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dealing with social guests who, under our decisions, have only the rights of a licensee and must take the property as they find it; and cf. Restatement, Torts (1934), § 341, p. 929 et seq.
As noted, the trial judge accepted defendant's theory of the case and, having concluded that plaintiff was a social guest, granted the motion for involuntary dismissal. While he did not say so, he was presumably deciding that plaintiff was a mere licensee to whom the defendant owed no duty other than to refrain from willful injury or active wrongdoing, as that duty is varyingly described in such cases as Boyd v. International Smelting & Refining Co. , 22 N.J. Super. 1 (App. Div. 1952), and Lordi v. Spiotta , 133 N.J.L. 581 (Sup. Ct. 1946). Cf. Prosser on Torts (1941), § 78, p. 625 et seq.
The question whether plaintiff enjoyed the status of invitee or was merely a licensee is, in our view, not pertinent or basic to the determination we are called upon to make. An exploration into the opposing views as to plaintiff's status presented by counsel in their briefs and argument can only lead us into the "morass into which the law has floundered in trying to distinguish between licensees and invitees," as was said by Denning, L.J., in Dunster v. Abbott (1953), 2 All Eng. L.R. 1573, 1574 (Ct. App. 1953). In this case it does not matter whether plaintiff was an invitee or a licensee. That distinction becomes significant only in regard to what the Restatement of the Law of Torts (1934), c. 13, p. 888 et seq. , refers to as liability for the "condition and use of land." The distinction, as noted by Lord Justice Denning, "is only material in regard to the static condition of the premises":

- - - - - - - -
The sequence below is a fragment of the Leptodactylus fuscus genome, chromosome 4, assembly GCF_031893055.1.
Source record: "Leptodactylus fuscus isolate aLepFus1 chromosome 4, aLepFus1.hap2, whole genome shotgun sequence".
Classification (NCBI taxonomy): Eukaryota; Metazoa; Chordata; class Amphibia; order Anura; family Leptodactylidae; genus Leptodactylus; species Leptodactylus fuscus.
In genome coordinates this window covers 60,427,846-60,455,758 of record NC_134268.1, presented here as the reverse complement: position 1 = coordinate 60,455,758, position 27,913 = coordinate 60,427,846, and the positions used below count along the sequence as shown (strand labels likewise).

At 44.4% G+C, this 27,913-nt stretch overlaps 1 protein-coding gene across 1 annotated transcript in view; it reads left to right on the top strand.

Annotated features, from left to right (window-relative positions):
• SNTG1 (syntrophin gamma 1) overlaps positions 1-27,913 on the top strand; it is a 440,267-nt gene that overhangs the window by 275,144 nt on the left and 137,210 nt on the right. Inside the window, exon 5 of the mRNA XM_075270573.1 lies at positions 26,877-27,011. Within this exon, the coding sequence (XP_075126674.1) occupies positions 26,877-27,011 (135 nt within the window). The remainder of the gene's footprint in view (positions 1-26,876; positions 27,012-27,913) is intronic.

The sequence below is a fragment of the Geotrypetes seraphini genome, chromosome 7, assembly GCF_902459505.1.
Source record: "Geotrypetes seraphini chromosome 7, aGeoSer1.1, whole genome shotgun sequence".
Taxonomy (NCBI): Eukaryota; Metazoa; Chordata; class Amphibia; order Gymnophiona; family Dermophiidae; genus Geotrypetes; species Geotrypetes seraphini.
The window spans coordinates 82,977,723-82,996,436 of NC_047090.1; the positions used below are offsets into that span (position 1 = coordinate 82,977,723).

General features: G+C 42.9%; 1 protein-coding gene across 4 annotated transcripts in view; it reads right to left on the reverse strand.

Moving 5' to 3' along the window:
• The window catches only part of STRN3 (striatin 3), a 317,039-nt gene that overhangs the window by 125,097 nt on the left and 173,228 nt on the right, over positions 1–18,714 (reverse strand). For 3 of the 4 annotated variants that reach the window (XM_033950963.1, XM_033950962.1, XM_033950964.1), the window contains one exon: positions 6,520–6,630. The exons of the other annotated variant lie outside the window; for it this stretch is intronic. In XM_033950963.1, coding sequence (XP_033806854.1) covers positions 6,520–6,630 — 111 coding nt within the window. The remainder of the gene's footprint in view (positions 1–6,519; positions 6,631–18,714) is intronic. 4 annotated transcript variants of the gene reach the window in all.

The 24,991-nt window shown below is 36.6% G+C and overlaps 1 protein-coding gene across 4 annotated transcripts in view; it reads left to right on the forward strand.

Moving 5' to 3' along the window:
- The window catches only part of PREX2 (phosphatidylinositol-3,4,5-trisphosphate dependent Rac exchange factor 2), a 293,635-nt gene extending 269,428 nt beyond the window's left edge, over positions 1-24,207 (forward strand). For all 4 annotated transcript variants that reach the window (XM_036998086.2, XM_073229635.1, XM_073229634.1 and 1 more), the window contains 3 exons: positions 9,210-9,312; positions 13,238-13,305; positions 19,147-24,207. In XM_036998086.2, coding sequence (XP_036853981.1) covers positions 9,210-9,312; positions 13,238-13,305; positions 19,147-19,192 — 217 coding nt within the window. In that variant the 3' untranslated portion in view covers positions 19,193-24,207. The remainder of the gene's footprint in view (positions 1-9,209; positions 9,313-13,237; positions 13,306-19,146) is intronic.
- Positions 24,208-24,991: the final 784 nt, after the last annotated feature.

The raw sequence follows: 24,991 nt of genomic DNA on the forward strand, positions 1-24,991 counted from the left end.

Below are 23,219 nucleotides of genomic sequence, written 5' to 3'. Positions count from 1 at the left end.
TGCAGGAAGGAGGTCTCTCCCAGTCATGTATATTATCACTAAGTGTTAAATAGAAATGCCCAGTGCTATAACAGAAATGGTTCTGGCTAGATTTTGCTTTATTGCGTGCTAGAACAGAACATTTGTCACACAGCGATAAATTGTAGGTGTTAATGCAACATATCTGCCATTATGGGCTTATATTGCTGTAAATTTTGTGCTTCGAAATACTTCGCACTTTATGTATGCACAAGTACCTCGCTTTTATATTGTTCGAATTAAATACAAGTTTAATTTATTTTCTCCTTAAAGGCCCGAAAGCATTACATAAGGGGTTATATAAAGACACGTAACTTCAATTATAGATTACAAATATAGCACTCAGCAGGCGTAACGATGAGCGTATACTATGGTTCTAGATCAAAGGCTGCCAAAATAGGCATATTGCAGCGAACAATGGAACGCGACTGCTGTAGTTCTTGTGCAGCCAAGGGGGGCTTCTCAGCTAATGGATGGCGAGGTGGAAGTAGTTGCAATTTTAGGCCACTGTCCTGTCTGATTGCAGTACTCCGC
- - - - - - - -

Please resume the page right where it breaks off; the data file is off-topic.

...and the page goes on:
"* * * It is concerned with dangers which have been present for some time in the physical structure of the premises. It has no relevance in regard to current operations, that is, to things being done on the premises, to dangers which are brought about by the contemporaneous activities of the occupier or his servants or of anyone else. * * * In regard to current operations, the duty of the occupier -- or of the person conducting the operations -- is simply to use reasonable care in all the circumstances. This duty is owed alike to all persons lawfully on the premises who may be affected